2 GOP House candidates to face off for 1st time in state history

SPOKANE, Wash. (AP) - For the first time in Washington history, two candidates from the same party will face off in a general election for a U.S. House seat.

Republicans Clint Didier and Dan Newhouse advanced Tuesday from a crowded field of candidates in the open 4th Congressional District primary election.

Since 2008 Washington has had a top-two primary system, meaning that the top two vote-getters regardless of party affiliation advance to the general election.

Didier, a former NFL star, and Newhouse, a Yakima Valley farmer, drew the most votes in early returns, setting up a showdown between Newhouse, a mainstream conservative, and Didier, a tea party favorite.

In the 4th District a dozen candidates - eight Republicans, two independents and two Democrats - had been seeking to replace retiring Republican Rep. Doc Hastings.

"We believe the results indicate that the voters clearly want a candidate who will go back to Washington, D.C., and get results," Newhouse said. "I'll fight to pass a Balanced Budget Amendment, repeal and replace Obamacare, and protect our 2nd Amendment rights."

Newhouse said he will focus on central Washington priorities such as water conservation and cleaning up the Hanford Nuclear Reservation.

Didier said he was "humbled and proud" by the support he received. Voters "are telling us they understand that this is an important race to push the 'reset' button on both the country and the Republican Party," he said in a statement.

He then turned to football analogies, stating the "game clock is still ticking on this country" and "we're in the red zone, and the voters have until November to make the choices that will make America a winner - again."

The 4th District in central Washington, which includes Yakima and the Tri-Cities, hasn't elected a Democrat since 1992. Hastings generally cruised to victory since winning the seat in 1994.

Newhouse, a former legislator and state agriculture director, had raised the most money among candidates in the race. Didier, a farmer from Eltopia who won two Super Bowl rings playing with Washington, had the most name recognition.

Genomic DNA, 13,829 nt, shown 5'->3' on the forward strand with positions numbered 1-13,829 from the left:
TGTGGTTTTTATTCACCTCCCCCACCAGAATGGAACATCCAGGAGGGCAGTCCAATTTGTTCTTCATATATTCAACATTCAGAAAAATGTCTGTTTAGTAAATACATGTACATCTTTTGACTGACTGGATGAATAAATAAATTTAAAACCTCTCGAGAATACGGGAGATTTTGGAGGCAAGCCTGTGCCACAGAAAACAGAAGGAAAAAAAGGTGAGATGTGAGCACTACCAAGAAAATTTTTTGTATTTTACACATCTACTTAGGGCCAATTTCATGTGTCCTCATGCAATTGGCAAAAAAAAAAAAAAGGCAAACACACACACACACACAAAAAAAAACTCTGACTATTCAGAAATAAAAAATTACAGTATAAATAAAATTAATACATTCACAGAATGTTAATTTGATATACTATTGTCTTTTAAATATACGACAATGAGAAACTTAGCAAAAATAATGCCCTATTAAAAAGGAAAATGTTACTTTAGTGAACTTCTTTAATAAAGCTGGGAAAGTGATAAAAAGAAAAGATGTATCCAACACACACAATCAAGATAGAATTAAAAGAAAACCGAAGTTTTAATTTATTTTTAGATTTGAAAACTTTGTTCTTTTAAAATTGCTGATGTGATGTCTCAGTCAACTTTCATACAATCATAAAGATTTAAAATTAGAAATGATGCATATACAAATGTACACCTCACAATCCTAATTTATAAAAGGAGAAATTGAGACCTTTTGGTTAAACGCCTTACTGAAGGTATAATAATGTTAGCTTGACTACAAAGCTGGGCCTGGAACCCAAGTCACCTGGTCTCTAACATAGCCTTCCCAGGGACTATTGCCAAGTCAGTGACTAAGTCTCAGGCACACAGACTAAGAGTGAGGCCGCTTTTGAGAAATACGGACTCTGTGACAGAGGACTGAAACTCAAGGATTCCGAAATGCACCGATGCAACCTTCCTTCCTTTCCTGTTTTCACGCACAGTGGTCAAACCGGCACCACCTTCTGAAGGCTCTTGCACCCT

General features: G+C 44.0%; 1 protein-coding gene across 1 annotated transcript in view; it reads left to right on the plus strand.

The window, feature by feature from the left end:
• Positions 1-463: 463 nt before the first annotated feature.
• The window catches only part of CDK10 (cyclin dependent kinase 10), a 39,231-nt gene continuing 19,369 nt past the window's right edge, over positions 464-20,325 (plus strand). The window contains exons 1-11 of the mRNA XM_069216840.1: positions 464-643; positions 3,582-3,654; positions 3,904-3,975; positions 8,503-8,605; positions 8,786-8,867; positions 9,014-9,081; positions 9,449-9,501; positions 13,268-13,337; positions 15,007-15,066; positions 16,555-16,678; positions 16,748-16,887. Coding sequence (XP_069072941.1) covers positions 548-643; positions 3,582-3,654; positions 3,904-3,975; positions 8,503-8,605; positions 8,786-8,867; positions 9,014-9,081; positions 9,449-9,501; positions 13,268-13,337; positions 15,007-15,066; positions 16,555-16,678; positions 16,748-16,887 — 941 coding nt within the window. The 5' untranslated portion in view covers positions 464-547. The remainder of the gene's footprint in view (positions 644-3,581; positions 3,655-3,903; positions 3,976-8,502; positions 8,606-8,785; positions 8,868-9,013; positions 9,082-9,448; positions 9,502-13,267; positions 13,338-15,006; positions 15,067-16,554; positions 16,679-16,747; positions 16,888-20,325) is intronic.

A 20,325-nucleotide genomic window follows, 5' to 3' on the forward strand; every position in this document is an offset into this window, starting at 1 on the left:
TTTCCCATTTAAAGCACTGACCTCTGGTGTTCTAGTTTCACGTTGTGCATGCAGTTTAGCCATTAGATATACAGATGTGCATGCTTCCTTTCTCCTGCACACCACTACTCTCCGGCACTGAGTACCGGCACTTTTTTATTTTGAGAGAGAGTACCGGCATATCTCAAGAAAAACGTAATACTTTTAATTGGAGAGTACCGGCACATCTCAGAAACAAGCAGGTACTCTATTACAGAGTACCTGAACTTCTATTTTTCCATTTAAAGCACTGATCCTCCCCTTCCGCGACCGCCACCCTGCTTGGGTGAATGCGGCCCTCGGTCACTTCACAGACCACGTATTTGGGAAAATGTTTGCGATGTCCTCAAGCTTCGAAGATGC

State Sen. Janea Holmquist, R-Moses Lake, and Tri-Cities lawyer George Cicotte had assembled good-sized war chests among the GOP candidates but failed to take one of the top spots.

The district covers one of the nation's major fruit and vegetable baskets, growing much of the U.S. supply of apples, cherries, grapes and hops to flavor beer. It's also home to the giant Hanford Nuclear Reservation, a federal installation that contains the nation's largest volume of nuclear waste and is engaged in a multibillion-dollar cleanup.

Agriculture and Hanford pose challenges for the GOP candidates who have generally opposed government spending and have often advocated for stricter immigration requirements. Agriculture requires tens of thousands of migrant farmworkers, many from Mexico, to work the crops. Hanford, meanwhile, costs taxpayers $2 billion per year in environmental cleanup costs.

In Washington's nine other congressional districts the incumbents all easily advanced to the general election.

In a closely watched state legislative race, early results showed a tight re-election contest for a Democratic state senator who broke from his party to join Republicans in a coalition that has controlled the chamber.

With about 23,000 votes in, Sen. Tim Sheldon was in second place behind Democratic challenger Irene Bowling. And another challenger, Republican Travis Couture, was close behind in third. Only a few hundred votes separated the contenders.

The candidates are vying to represent the 35th District, which covers Mason and parts of Thurston and Kitsap counties.

The race was one of only a handful of legislative contests that would have direct fallout from Tuesday's primary. Most races either had an uncontested incumbent or just two candidates, meaning both would automatically move on to the general election.

Currently, the majority Republican coalition holds a 26-23 advantage in the Senate, but 25 of the chamber's 49 seats are in play this year.


Associated Press writer Manuel Valdes contributed from Seattle